How I Survived 24 Hours at Dulles

Illustration by Jason Schneider.

In the movie The Terminal, Tom Hanks finds himself trapped in an airport. Initially daunting, his involuntary home becomes somehow lovable. Would it be any different at Dulles? I decided to find out. Except that instead of playing a stranded refugee, I opted for the hapless soul whose canceled flight leaves him stuck for 24 hours.

Things start off well. After breakfast at a Starbucks, I board the Fairfax Connector bus idling at Ground Transportation. Destination: the National Air and Space Museum’s Udvar-Hazy Center. It’s a giant hangar whose relics include the SR-71 Blackbird—and a surprising amenity. How many airports have a Smithsonian down the street?

I meander there for a bit, then head outside, where the bus back to Dulles is again waiting for me, as if it never left. There’s no line at security, so I set off for Concourse B. I march past portals to exotic destinations, duty-free shops with shoebox-size cigarette cartons, fast food, fine dining, and newsstands with uncomfortably prominent displays for the novelization of the movie Sully.

The author at 12:44 p.m., about four hours after he arrived.

When I reach the end, Concourse B having long ago blurred into Concourse A, I hop onto a mobile lounge. These waiting rooms on wheels present a weirdly awe-inspiring view as you drive alongside massive, taxiing 747s. Judging from the hunched-over necks of my fellow travelers, though, I seem to be the only one who notices.

For lunch, I land on Concourse C’s &Pizza, whose unlimited-topping pies are more suited to late night than preflight. I’ve rarely felt great after consuming one myself and can only imagine the complications it would present during a plane ride. Luckily, I’ve got time. Extra cheese, please.

After lunch, I catch a different mobile lounge to see where it takes me. Unexpectedly, I end up back where I began, realizing that I’ve already seen all there is to see. Dulles Airport, beginning to end.

Seventeen hours left.

Seeking advice, I put in a call to Donna McSherry, creator of, a how-to site for people who want to save money by skipping the hotel. The most recent winner of her annual best-airport-to-sleep-in poll was Singapore’s Changi Airport, which could double as a theme park: 24-hour restaurants, a free movie theater, saunas, even a butterfly garden.

How does Dulles, once the pinnacle of modernity, stack up? “Good luck,” she tells me.

This is the part of the story when I start to go a little stir-crazy. What aspects of the place can I describe that you’re not already familiar with? The sickly-sweet smell of disinfectant? The barely audible Muzak, sporadically interrupted by the crack of inscrutable announcements? The endless fluorescent glare? What I can say is they do not fade with time, do not vanish into the background.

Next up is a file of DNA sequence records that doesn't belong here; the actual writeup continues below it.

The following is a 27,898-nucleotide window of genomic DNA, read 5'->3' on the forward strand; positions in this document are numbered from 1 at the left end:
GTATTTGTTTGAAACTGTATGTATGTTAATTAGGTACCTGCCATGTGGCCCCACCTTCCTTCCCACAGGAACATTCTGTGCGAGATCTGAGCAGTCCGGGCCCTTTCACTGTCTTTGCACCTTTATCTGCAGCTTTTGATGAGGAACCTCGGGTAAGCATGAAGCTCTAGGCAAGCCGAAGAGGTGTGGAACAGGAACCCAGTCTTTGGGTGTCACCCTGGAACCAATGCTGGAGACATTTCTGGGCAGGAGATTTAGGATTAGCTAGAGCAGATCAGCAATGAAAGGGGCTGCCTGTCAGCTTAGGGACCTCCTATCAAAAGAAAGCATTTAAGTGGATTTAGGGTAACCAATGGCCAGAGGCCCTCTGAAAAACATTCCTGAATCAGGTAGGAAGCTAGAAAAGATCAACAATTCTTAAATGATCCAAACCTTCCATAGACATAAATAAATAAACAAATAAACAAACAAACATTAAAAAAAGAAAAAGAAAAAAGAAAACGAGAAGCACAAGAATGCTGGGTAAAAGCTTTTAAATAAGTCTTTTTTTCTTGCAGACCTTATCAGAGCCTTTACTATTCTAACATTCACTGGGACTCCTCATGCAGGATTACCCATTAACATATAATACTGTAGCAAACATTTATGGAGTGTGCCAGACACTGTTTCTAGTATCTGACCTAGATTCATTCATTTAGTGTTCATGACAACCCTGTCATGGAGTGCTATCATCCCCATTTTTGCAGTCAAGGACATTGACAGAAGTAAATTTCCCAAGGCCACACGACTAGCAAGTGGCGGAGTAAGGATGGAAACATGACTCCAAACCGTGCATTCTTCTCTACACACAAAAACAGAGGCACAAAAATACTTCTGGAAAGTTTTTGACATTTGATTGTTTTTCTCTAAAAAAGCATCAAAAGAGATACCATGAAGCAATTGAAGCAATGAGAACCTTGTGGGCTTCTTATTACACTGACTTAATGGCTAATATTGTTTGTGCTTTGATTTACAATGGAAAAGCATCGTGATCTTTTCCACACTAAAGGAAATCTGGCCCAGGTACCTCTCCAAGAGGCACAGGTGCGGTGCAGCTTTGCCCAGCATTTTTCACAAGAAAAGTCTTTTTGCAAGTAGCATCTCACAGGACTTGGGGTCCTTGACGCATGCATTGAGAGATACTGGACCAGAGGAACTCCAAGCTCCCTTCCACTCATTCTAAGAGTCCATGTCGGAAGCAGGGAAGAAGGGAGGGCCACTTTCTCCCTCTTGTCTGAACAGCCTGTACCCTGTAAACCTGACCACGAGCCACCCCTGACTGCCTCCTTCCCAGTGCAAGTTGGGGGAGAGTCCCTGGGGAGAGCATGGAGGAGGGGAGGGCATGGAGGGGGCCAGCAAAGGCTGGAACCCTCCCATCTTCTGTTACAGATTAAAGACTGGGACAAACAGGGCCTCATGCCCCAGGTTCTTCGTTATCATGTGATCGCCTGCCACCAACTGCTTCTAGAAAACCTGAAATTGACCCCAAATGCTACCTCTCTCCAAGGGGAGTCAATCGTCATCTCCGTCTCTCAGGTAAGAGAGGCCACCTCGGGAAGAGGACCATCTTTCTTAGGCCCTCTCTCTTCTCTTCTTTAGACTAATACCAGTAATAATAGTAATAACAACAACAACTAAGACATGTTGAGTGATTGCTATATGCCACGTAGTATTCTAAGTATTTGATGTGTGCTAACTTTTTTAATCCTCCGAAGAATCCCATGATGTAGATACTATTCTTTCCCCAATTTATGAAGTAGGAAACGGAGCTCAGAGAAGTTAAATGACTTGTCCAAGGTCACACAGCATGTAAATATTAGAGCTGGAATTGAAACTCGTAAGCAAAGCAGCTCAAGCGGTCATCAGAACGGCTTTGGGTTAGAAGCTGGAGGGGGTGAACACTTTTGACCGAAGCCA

The author at 5:46 a.m.

Things might have been different had I picked a more lucrative career. I shuffle past the restricted doors of the Lufthansa Senator Lounge and the Virgin Atlantic Clubhouse, imagining the luxuries hidden away behind the pneumatic doors.

Instead, I opt for an indulgence available to all: a massage. While I always understood this to be a thing you can do in an airport, it seemed forever out of place, like yoga at the motor-vehicle administration. The massage therapist works my back and shoulders. “My goodness,” she says. “Who is giving you all this stress!?”

Twelve hours to go.

As the night drags on, the airport empties out. Sometime after 10, I hunker down near the international departures, figuring there’ll be more people here. But by midnight the place is desolate and the lack of body heat drops the temperature notice-ably. I watch The Terminal on my laptop. It’s not a very good movie.

How do I pass the time? Not quickly, I assure you. A nearby clock seems to be mocking me, its early-morning minutes ticking to its own scornful tempo. Sleep never comes, and I almost—almost—give in to the ultimate temptation: buying one of those ridiculous neck pillows. Thankfully, it doesn’t come to that.

Before sunrise, Dulles slowly rustles back to life, the hum of rolling bags on tilles returning. Finally. But then a terrifying thought comes: in a week and a half, I’m flying to Austin. I check the itinerary on my phone and sigh gratefully. The flight’s out of Reagan.


This article appears in the November 2016 issue of Washingtonian.

Staff Writer

Michael J. Gaynor has written about fake Navy SEALs, a town without cell phones, his Russian spy landlord, and many more weird and fascinating stories for the Washingtonian. He lives in DC, where his landlord is no longer a Russian spy.